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Tags: Sweden | Swedish government | budget

Swedish Government Losing Grip on Power as Budget Defeat Looms

Wednesday, 03 December 2014 09:22 AM EST

Sweden's minority government looked certain to lose a budget vote on Wednesday as the anti-immigration Sweden Democrats flexed their political muscles, a move that may force Prime Minister Stefan Lofven to call a snap election.

The far-right group, shunned by the mainstream parties, has held the balance of power since September's election and plans to vote with the main opposition bloc on the budget.

The party has threatened to make Sweden effectively ungovernable unless Sweden imposes the kind of tough immigration policies adopted in neighboring Denmark. It wants Sweden to cut asylum seeker numbers by 90 percent.

"The Sweden Democrats' decision that they will vote against any budget that doesn't dance to their tune creates a totally new political landscape," Finance Minister Magdalena Andersson said in the budget debate.

"It fundamentally changes the parameters for how the country can be governed," she said.

Daily Dagens Nyheter said the government, widely seen as the weakest in decades, faced "Doomsday."

"Racism has taken Sweden hostage," it said in a headline.

Parliament will vote on the budget at about 1500 GMT, and if, as expected, it fails to pass, Lofven's options are limited.

"We may call snap elections later, when the constitution allows. We could also resign and there are other alternatives," Lofven told reporters after the four-party center-right opposition Alliance rebuffed him in late-night talks on Tuesday.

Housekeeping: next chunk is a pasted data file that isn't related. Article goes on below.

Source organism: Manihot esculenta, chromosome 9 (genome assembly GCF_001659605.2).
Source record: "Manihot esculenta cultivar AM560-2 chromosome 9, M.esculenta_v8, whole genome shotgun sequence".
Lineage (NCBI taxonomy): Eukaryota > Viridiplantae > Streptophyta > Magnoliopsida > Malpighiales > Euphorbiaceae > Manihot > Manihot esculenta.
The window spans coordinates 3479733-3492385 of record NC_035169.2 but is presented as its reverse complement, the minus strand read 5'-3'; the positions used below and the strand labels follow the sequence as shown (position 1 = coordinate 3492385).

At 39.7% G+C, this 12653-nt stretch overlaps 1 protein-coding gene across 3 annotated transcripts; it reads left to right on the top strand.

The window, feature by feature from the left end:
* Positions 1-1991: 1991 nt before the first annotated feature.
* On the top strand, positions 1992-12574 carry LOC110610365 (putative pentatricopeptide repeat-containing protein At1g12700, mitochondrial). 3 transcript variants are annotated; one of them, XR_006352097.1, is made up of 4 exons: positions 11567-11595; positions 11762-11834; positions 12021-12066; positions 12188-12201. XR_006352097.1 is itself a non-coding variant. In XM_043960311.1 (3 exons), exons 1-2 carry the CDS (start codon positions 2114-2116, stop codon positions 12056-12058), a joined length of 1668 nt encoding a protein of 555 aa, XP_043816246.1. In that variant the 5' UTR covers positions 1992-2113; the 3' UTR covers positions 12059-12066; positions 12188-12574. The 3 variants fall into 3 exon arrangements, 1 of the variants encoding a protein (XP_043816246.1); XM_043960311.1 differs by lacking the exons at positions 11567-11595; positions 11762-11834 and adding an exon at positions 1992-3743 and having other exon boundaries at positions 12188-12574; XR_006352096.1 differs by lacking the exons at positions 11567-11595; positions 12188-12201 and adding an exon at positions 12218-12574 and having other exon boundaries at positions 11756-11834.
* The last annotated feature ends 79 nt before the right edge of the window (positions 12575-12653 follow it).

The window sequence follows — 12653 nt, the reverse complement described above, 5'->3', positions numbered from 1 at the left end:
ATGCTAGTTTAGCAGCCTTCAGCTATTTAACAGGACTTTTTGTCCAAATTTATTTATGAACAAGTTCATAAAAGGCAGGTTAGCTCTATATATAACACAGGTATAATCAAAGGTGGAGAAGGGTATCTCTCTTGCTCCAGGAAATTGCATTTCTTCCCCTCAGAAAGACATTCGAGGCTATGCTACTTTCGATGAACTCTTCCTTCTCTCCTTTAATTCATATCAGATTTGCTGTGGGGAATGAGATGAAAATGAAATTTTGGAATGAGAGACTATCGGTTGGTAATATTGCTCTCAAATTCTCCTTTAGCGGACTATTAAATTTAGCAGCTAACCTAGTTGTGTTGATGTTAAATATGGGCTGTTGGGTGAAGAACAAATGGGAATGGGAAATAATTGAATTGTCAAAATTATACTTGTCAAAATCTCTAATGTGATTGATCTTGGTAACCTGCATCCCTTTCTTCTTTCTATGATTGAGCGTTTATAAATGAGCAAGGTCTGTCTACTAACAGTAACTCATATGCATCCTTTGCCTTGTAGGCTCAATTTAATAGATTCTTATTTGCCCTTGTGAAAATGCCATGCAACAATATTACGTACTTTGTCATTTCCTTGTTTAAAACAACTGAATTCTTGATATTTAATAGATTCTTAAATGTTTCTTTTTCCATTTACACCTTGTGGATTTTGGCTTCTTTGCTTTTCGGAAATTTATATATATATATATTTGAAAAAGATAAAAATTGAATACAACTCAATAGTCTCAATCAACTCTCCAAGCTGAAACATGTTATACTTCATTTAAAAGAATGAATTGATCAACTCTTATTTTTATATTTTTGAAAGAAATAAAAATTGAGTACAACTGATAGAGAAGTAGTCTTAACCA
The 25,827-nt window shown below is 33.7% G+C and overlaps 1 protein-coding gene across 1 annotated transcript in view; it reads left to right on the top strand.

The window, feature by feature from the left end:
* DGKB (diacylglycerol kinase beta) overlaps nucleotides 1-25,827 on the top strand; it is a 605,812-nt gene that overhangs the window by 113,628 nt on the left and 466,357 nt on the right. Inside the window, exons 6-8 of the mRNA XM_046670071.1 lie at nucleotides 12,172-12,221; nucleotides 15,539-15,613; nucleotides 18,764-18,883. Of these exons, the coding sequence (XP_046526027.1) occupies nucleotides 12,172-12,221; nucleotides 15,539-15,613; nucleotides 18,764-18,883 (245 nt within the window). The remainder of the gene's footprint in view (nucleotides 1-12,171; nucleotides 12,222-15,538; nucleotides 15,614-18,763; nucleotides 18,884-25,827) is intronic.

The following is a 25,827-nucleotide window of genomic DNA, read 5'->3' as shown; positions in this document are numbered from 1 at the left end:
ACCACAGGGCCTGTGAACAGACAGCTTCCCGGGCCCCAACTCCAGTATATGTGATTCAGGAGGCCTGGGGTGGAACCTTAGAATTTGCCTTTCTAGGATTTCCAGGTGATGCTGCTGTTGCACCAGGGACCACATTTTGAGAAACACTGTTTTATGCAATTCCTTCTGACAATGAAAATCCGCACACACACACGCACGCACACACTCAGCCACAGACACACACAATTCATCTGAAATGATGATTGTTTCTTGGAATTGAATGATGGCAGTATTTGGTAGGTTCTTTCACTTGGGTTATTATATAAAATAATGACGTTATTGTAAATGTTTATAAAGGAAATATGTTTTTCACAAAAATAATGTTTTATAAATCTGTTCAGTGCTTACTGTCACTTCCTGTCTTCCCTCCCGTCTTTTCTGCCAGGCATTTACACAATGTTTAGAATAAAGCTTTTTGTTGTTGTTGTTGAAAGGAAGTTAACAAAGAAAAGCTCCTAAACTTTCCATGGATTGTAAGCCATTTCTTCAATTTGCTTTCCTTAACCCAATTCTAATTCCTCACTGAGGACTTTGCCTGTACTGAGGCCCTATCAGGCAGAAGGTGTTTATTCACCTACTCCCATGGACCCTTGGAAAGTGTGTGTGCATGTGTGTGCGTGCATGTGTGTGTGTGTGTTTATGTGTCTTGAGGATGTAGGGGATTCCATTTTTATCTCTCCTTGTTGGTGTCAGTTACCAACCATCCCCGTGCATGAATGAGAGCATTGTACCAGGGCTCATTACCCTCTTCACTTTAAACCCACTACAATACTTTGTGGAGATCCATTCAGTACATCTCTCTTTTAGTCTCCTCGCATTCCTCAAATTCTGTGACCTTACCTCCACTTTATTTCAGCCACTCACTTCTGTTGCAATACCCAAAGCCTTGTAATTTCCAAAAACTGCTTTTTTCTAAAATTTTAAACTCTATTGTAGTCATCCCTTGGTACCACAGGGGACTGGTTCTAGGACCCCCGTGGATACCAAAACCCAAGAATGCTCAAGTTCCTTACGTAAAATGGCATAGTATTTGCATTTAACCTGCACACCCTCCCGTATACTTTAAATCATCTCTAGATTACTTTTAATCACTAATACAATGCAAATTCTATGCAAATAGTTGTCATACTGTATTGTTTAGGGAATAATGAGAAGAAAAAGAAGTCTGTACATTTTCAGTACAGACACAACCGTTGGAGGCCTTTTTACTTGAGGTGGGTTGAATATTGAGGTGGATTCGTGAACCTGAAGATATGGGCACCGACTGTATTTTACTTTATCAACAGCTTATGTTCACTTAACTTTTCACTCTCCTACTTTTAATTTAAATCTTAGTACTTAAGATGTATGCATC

If he resigns, Lofven could still be asked by the speaker of parliament to form a new government, but it is doubtful whether he could build a stable administration.

The most likely result is a snap election, which Lofven cannot call before Dec. 29 and which must take place within three months.

The crisis has jarred the view of a country often held up as a paragon of political and fiscal stability in contrast to crisis-hit Europe, and business leaders called on the mainstream parties to find a solution.

"I hope both sides shoulder their responsibilities and build a strong government that can focus on important issues for the future: growth, education and so on," Hakan Samuelsson, the CEO of Volvo Cars, one of Sweden's biggest private employers, told Reuters.

Sweden's low government debt and relatively robust growth are likely to trump political uncertainty in the short term at least and markets were calm with the crown strengthening against the euro after losses on Tuesday.

Riksbank Deputy Governor Per Jansson said the government crisis did not require any response from the central bank.

If parties could not form a stable government in the longer term, however, "that could lead to concern in markets . . . but you can't really see that now," he said.

Analysts warned a new vote would not necessarily produce a stable majority government of either center-left or center-right in light of the Sweden Democrats' hard-ball tactics.

September's vote revealed a split electorate, worried that Sweden's cherished welfare state is failing after eight years of tax cuts under the previous center-right government but also unconvinced by the Social Democrats' tax and spend promises.

The only winners in the election were the Sweden Democrats, who doubled their vote to become the third largest party, echoing successes for the far right across Europe in recent elections.

In neighbors Denmark and Finland, anti-immigration parties are now among the three most popular in some polls. In Norway, a rightist populist party is in the ruling coalition.

"The Alliance and the Social Democrats have brought this on themselves by not reaching a deal straight after the election," 75-year-old pensioner Stig-Ove said. "Now they have to find a way to bridge the political divide."

© 2023 Thomson/Reuters. All rights reserved.

Sweden's minority government looked certain to lose a budget vote on Wednesday as the anti-immigration Sweden Democrats flexed their political muscles, a move that may force Prime Minister Stefan Lofven to call a snap election.
Sweden, Swedish government, budget
Wednesday, 03 December 2014 09:22 AM
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